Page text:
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Front. Psychol., 14 August 2017
Sec. Movement Science

Long-term Practice with Domain-Specific Task Constraints Influences Perceptual Skills

  • 1Institute of Sport, Exercise and Active Living, Victoria University, Melbourne, VIC, Australia
  • 2Movement Science, Australian Institute of Sport, Canberra, ACT, Australia

The long-term impact of practice with different task constraints on perceptual skill is relatively un-explored. This study examined the influence of extensive practice, i.e., more than a 1000 h of structured practice, with domain-specific task constraints on perceptual skill associated with the passing action. Despite performing the same passing skill, it is not known whether long-term exposure to specific soccer or futsal task constraints influences the players’ attunement to environmental information. This study examined this issue by assessing the attention orientation of soccer (n = 24) and futsal players (n = 24) during modified games (6 vs. 6). Futsal players had higher scanning behavior during ball reception and control (40% more ball-player attention alternations) while soccer players mainly scanned the environment when not in ball possession (25% more attention alternations). We suggest that the behavioral differences found are elicited by the extensive domain-specific practice. That is, the higher number of players in soccer, and by a more intense game and easier to control ball in futsal. This study provides new insights into the long-term effects of practicing with specific task constraints.


The constraints-led perspective (Newell, 1986) contends that human behavior in goal-directed activities emerges as a result of the self-organization of interacting constraints (Newell, 1986; Davids et al., 2008). Constraints have been defined as boundaries or features that limit (and enable) the behavior of individuals and have been classified into three categories including: organismic, environmental and task (Newell, 1986). With practice, skilled performers develop the ability to functionally organize an optimal coordination pattern that best suits the contextual demands. Task constraints (e.g., rules, equipment, field dimension, etc.) have been the main constraint examined in sport and exercise research (Araújo et al., 2004; Davids et al., 2008) as they can be readily manipulated by practitioners to promote appropriate movement adaptations. For example, research has investigated the influence of task constraints on skill execution, showing variations in tennis performance (e.g., successful hits) and types of movement when equipment size was modified (Buszard et al., 2014a; Timmerman et al., 2015; Fitzpatrick et al., 2016), and the manipulation of task constraints to promote skill acquisition (Farrow et al., 2016), highlighting a higher number of hitting opportunities and individuals’ engagement during training with children-scaled tennis equipment (Farrow and Reid, 2010). While this research has largely focused on the physical aspects of performance, the influence of task constraints on the development of perceptual processes underpinning performance has remained relatively un-explored.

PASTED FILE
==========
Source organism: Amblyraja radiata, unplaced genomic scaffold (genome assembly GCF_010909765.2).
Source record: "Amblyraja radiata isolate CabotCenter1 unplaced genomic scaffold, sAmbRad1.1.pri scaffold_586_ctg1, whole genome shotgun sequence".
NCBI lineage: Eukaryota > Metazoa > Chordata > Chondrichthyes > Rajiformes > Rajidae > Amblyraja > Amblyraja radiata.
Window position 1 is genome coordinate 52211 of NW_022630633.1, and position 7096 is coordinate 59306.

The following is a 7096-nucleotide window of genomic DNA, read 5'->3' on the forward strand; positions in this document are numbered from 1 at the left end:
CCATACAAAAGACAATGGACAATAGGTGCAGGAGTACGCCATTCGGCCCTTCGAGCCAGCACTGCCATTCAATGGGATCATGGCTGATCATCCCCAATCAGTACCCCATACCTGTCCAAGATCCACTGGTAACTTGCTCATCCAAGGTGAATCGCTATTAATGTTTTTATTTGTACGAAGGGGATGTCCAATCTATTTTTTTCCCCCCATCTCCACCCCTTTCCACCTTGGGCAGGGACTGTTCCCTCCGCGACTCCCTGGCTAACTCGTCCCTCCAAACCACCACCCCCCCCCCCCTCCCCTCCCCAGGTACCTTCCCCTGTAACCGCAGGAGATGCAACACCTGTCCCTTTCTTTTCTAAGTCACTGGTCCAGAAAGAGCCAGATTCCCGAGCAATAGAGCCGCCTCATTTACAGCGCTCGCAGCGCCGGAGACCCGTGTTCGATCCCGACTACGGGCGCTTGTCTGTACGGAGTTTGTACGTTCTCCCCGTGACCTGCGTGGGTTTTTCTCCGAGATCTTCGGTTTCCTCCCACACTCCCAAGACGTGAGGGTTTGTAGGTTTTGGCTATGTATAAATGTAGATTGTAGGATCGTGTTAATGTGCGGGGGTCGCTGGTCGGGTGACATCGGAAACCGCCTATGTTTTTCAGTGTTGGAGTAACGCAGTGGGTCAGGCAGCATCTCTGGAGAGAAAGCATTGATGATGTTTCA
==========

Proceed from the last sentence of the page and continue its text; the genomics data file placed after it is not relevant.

Sport expertise is characterized by superior perceptual skills that allow experts to identify and use relevant environmental information to successfully guide their actions (Williams et al., 1999; Williams and Ford, 2008). Athletes explore the vast amount of information contained in the sporting environment and learn, with practice, to exploit the information that specifies task-relevant attributes from the environment (Gibson and Pick, 2000; Savelsbergh et al., 2004). The development of expertise, thus, entails the education of attention toward information that is suited to the task at hand (Beek et al., 2003). In this context, domain-specific task constraints that specify different information and afford different types of action are expected to influence the athlete’s search for environmental information, thus, shaping the development of perceptual skills (Newell, 1991; Ericsson and Lehmann, 1996; Williams et al., 2004; Phillips et al., 2010).

Task constraints, including the type of cues athletes are required to respond to, instructions, and equipment, have been shown to affect the attentional processes underlying performance. For example, the pattern of eye movements, which assesses attention control (Panchuk et al., 2015), was different when goalkeepers responded to video simulations or to an actual opponent, with higher mean fixation locations in the in situ condition (Dicks et al., 2010). Visual search behaviors of youth soccer players were also influenced by the number of players, number of fixations increased as the number of players increased, and the teammate: opponent ratio contained within the stimuli presented, 3 vs. 2 condition had higher fixation order than other conditions (Vaeyens et al., 2007a). The interaction between thought processes and visual search was altered when the task required athletes to respond to a far or near stimulus in a decision-making task, higher number of fixations in the far condition and more predictive and planning statements in the near condition (Roca et al., 2013). Furthermore, equipment, i.e., standard or occluding-vision equipment, and instructions, i.e., attention focus on hole or ball marker, affected quiet eye duration and dwell time in a golf putting task (Panchuk et al., 2014). Despite providing evidence that task constraints influence perceptual skills, these studies are limited to acute changes and the long-term impact of practice with different task constraints on perceptual skills remains unclear. Here we examine the influence of extensive practice (i.e., more than a 1000 h of structured practice) with different sport-specific constraints on attention orientation underpinning the passing skill in futsal and soccer.